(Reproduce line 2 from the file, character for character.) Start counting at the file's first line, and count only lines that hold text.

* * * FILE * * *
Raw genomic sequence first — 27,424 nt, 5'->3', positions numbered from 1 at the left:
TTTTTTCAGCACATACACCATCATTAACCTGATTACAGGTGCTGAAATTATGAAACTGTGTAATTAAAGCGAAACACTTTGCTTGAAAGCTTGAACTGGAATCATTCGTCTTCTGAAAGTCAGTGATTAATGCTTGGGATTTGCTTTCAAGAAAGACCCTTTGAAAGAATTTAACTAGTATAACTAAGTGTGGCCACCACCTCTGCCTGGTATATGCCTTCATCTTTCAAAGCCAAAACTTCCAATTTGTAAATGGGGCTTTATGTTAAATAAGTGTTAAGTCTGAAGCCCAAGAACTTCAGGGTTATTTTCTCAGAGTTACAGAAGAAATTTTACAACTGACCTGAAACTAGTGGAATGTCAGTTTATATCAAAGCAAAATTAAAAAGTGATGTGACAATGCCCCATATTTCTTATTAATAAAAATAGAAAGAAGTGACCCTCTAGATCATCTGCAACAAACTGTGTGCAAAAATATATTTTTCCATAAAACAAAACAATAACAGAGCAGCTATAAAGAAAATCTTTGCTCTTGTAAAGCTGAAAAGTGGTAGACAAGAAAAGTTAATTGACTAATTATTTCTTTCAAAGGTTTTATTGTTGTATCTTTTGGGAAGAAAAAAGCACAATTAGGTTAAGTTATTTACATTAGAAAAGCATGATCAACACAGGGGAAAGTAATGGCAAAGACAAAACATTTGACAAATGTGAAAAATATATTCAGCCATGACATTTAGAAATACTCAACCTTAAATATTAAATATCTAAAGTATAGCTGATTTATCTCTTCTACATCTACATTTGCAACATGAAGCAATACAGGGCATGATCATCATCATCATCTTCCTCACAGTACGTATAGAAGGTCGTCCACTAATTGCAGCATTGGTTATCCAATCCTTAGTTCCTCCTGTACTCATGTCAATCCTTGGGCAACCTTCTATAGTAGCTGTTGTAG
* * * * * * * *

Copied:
TTTTTTCAGCACATACACCATCATTAACCTGATTACAGGTGCTGAAATTATGAAACTGTGTAATTAAAGCGAAACACTTTGCTTGAAAGCTTGAACTGGAATCATTCGTCTTCTGAAAGTCAGTGATTAATGCTTGGGATTTGCTTTCAAGAAAGACCCTTTGAAAGAATTTAACTAGTATAACTAAGTGTGGCCACCACCTCTGCCTGGTATATGCCTTCATCTTTCAAAGCCAAAACTTCCAATTTGTAAATGGGGCTTTATGTTAAATAAGTGTTAAGTCTGAAGCCCAAGAACTTCAGGGTTATTTTCTCAGAGTTACAGAAGAAATTTTACAACTGACCTGAAACTAGTGGAATGTCAGTTTATATCAAAGCAAAATTAAAAAGTGATGTGACAATGCCCCATATTTCTTATTAATAAAAATAGAAAGAAGTGACCCTCTAGATCATCTGCAACAAACTGTGTGCAAAAATATATTTTTCCATAAAACAAAACAATAACAGAGCAGCTATAAAGAAAATCTTTGCTCTTGTAAAGCTGAAAAGTGGTAGACAAGAAAAGTTAATTGACTAATTATTTCTTTCAAAGGTTTTATTGTTGTATCTTTTGGGAAGAAAAAAGCACAATTAGGTTAAGTTATTTACATTAGAAAAGCATGATCAACACAGGGGAAAGTAATGGCAAAGACAAAACATTTGACAAATGTGAAAAATATATTCAGCCATGACATTTAGAAATACTCAACCTTAAATATTAAATATCTAAAGTATAGCTGATTTATCTCTTCTACATCTACATTTGCAACATGAAGCAATACAGGGCATGATCATCATCATCATCTTCCTCACAGTACGTATAGAAGGTCGTCCACTAATTGCAGCATTGGTTATCCAATCCTTAGTTCCTCCTGTACTCATGTCAATCCTTGGGCAACCTTCTATAGTAGCTGTTGTAG